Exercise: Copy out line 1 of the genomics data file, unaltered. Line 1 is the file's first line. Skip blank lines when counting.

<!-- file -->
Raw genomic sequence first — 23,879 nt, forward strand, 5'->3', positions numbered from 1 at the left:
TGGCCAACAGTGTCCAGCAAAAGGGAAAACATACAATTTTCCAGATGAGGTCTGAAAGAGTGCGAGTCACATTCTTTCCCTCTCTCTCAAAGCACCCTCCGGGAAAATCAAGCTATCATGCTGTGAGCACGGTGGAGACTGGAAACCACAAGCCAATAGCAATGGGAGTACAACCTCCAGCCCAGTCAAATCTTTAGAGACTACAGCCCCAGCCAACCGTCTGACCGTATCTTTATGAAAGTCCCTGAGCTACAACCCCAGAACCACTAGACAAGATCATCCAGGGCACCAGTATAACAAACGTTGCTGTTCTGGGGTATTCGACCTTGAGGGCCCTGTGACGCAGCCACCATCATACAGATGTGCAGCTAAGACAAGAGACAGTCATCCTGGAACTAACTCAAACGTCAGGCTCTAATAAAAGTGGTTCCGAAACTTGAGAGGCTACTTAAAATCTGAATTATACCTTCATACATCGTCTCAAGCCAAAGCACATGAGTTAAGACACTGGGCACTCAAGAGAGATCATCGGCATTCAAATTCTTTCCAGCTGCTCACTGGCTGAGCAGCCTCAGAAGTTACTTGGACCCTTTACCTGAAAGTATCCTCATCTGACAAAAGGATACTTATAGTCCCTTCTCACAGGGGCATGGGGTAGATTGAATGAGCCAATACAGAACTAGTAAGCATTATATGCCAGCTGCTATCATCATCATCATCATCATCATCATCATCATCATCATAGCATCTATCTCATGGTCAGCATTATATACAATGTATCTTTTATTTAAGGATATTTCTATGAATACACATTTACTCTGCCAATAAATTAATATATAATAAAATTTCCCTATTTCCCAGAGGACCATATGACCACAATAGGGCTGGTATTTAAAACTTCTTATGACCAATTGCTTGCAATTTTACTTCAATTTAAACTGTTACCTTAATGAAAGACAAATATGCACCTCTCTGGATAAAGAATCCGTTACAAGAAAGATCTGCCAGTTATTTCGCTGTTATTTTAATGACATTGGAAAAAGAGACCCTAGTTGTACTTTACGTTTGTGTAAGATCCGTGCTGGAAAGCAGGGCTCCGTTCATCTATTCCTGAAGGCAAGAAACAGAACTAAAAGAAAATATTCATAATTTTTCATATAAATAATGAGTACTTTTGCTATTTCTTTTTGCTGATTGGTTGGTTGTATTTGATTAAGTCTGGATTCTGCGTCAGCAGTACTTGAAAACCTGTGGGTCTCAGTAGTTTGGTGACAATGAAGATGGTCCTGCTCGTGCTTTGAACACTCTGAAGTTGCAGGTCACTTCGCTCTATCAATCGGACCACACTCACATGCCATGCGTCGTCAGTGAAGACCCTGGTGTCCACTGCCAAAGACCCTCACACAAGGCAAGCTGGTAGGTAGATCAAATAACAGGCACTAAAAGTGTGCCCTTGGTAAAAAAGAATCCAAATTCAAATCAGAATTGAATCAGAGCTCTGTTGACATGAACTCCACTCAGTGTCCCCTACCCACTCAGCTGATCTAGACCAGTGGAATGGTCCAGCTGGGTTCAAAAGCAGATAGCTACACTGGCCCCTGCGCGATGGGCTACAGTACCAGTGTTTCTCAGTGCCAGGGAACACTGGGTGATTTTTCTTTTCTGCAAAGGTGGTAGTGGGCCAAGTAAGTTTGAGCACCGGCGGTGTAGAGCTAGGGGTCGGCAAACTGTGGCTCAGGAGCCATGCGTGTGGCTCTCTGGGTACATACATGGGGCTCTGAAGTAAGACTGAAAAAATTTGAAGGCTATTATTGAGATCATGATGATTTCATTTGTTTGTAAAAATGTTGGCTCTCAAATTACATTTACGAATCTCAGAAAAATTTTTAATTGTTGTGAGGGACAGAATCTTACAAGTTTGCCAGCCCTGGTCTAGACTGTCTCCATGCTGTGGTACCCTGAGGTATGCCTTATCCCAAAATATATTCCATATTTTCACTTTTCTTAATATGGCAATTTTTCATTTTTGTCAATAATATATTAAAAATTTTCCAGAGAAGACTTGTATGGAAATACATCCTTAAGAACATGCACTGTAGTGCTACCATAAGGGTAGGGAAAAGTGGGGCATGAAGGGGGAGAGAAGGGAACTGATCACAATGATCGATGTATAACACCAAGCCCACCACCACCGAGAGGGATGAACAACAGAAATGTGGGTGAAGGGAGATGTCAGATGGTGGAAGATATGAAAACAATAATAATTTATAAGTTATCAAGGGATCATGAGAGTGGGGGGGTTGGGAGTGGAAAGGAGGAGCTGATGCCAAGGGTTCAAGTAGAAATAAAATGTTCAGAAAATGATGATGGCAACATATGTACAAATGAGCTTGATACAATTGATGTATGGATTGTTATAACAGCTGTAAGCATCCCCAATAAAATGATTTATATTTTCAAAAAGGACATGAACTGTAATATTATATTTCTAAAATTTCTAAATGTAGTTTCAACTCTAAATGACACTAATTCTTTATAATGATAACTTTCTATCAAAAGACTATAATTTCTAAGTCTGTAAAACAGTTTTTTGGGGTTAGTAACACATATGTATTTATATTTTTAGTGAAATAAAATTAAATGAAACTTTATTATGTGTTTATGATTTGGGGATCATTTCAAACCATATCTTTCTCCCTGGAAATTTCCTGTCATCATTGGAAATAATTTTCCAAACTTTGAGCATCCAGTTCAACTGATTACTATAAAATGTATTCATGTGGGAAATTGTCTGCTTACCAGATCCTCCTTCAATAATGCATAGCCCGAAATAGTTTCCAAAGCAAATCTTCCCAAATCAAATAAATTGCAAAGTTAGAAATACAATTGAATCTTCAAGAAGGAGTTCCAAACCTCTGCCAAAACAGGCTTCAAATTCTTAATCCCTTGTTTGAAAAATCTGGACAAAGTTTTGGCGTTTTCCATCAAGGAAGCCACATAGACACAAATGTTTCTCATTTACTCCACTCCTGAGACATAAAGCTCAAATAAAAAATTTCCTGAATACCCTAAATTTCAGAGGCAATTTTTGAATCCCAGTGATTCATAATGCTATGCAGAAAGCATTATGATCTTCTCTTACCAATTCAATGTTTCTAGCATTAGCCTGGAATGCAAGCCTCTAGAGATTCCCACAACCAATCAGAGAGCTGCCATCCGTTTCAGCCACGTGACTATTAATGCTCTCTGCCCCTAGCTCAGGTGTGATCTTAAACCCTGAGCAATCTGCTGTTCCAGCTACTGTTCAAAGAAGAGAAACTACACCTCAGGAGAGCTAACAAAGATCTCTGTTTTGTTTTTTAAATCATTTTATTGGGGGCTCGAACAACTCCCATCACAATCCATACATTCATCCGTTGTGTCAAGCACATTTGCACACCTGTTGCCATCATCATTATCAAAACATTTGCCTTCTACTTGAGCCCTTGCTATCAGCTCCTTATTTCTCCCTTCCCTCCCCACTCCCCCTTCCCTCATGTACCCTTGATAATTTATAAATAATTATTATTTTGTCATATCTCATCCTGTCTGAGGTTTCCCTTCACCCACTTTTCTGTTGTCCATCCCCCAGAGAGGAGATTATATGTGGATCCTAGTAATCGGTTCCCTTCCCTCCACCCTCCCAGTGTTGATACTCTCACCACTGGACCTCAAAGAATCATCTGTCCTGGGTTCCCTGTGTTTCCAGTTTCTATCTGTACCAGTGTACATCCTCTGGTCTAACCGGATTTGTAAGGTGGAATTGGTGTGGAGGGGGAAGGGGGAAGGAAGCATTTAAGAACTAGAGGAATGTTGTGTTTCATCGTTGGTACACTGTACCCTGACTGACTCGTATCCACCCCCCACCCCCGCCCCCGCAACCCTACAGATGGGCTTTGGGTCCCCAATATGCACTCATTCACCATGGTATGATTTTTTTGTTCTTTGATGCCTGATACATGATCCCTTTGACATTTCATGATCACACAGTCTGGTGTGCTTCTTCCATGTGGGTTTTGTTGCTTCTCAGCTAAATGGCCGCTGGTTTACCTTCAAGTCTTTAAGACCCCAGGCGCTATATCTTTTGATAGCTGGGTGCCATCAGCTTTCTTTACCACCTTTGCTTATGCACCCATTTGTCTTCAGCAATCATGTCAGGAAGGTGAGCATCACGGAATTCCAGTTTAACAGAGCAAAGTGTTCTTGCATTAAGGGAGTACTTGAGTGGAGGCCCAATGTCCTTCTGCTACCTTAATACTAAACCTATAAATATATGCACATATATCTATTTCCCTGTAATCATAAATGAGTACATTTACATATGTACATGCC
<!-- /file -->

Raw genomic sequence first — 23,879 nt, forward strand, 5'->3', positions numbered from 1 at the left: